Lowndesboro, Alabama facts for kids
The Will Stone Store, (Est. 1820) in Lowndesboro.
Location in Lowndes County and the state of Alabama
|• Total||0.8 sq mi (2.1 km2)|
|• Land||0.8 sq mi (2.1 km2)|
|• Water||0 sq mi (0 km2)|
|Elevation||404 ft (123 m)|
|• Density||175/sq mi (66.7/km2)|
|Time zone||Central (CST) (UTC-6)|
|• Summer (DST)||CDT (UTC-5)|
|GNIS feature ID||0163936|
Lowndesboro is a town in Lowndes County, Alabama, United States. At the 2010 census the population was 115, down from 140 in 2000. It is part of the Montgomery Metropolitan Statistical Area. Although initially incorporated in 1856 by an act of the state legislature, it lapsed and was not reincorporated until 1962.
As of the 2000 and 2010 U.S. Censuses, Lowndesboro, along with Benton, are the only two towns (out of 7) in Lowndes County with a white majority of residents. Both are the 6th (Lowndesboro) and 7th (Benton) smallest communities.
Originally known as McGill's Hill, the community began attracting settlers following the conclusion of the Creek War. In 1832, the residents changed the name to Lowndesboro in honor of U.S. Congressman William Lowndes, the son of Rawlins Lowndes, an early South Carolina governor.
With its proximity to the Alabama River, the community had grown into a prosperous town by the 1830s. Many wealthy planters settled in the area, leaving a legacy of historic mid-19th-century architecture that largely survived intact into the modern era. A brief skirmish was fought at Lowndesboro in April 1865 between a group of Confederate cavalry and advance troops of the Union Army during Wilson's Raid. Federal troops occupied the town after driving off the Confederate force, with very little destruction noted from the occupation, thus preserving many of the antebellum houses and structures in the Lowndesboro Historic District.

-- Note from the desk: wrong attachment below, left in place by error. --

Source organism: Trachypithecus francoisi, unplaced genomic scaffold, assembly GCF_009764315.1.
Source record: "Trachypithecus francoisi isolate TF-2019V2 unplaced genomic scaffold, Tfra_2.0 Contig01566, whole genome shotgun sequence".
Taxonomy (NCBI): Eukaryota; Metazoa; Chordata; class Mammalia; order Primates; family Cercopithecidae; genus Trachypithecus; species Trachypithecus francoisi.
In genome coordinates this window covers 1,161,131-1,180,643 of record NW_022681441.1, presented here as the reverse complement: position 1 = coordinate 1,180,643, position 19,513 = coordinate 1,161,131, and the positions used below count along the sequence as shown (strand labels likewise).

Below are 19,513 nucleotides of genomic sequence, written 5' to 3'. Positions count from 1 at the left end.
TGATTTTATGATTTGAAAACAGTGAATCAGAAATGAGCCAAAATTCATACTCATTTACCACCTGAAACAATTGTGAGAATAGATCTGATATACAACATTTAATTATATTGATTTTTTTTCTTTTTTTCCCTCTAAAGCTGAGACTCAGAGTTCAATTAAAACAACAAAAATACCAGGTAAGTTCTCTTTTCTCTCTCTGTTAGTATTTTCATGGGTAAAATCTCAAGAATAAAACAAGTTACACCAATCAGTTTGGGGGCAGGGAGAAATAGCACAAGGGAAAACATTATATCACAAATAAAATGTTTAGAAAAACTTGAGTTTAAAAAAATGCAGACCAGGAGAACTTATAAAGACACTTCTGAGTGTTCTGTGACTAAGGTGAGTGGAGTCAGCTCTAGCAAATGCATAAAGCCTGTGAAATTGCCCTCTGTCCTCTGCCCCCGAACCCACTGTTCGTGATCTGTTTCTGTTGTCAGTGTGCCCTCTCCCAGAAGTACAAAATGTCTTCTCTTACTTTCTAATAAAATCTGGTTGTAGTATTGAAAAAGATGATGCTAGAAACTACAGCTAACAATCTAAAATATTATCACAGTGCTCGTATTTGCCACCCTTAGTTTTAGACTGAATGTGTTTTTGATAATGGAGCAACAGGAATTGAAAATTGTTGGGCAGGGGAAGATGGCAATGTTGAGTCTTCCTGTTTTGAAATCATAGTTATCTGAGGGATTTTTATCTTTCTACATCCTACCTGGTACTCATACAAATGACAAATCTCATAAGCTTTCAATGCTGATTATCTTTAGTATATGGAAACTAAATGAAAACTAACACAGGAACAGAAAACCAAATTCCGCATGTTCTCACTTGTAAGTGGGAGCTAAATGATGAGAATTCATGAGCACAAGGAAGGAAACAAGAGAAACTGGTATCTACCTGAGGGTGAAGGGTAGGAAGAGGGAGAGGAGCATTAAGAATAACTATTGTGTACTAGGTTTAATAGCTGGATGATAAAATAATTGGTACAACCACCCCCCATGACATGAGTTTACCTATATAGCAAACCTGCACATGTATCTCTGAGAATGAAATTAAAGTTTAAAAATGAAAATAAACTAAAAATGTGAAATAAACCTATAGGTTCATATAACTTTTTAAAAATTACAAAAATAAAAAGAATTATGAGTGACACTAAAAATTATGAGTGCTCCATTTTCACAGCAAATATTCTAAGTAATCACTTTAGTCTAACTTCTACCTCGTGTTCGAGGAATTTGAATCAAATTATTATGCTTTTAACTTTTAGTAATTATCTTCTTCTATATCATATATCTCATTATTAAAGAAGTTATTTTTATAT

Like many small Southern communities with an economy based on cotton production and trade, Lowndesboro declined rapidly in the post-war years. At least partially attributed to this decline was the survival of much of the pre-war architecture into the 20th century, making it a unique assemblage of 19th-century architecture. Today much of the town is included in the Lowndesboro Historic District, listed on the National Register of Historic Places. The Dicksonia Plantation ruins are also a notable place of interest.
In 1966 a number of Lowndes County African-American families were evicted from their homes in retaliation for their participation in the movement. Twenty of these families set up a tent city outside of Lowndesboro rather than flee the area.
Lowndesboro is located at(32.273118, -86.609915).
According to the U.S. Census Bureau, the town has a total area of 0.8 square miles (2.1 km2), all land.
|U.S. Decennial Census
Lowndesboro (also known as Lowndesborough in the 19th century) appeared on the 1850 and 1880 U.S. Census records (and acknowledged in the 1890 records, but not separately returned). It did not appear again until 1970. In 1880, it was the largest town in the county with 472 residents, ahead of Fort Deposit (350) and White Hall (168), the only two other communities separately returned.
As of the census of 2000, there were 140 people, 58 households, and 40 families residing in the town. The population density was 176.0 people per square mile (67.6/km²). There were 62 housing units at an average density of 77.9 per square mile (29.9/km²). The racial makeup of the town was 71.43% White, 25.00% Black or African American, 1.43% from other races, and 2.14% from two or more races. 3.57% of the population were Hispanic or Latino of any race.
The Marengo House was originally built in Autauga County in 1847 then disassembled, moved across the Alabama River, and reassembled in Lowndesboro in 1854. On March 1, 2011, Lowndesboro Town Hall moved to the ground floor of Marengo.
Lowndesboro Post Office (ZIP Code: 36752)
Meadowlawn was built in 1853. It was added to the National Register of Historic Places as a contributing property in the Lowndesboro Historic District on December 12, 1973.
The C.M.E. Church in Lowndesboro was built in 1833. The cupola on top is from Alabama's original state capitol building at Old Cahawba.
The Pillars is a Greek Revival antebellum plantation home that was built in 1857 by Archibald Tyson, a cotton planter from North Carolina.
Lowndesboro, Alabama Facts for Kids. Kiddle Encyclopedia.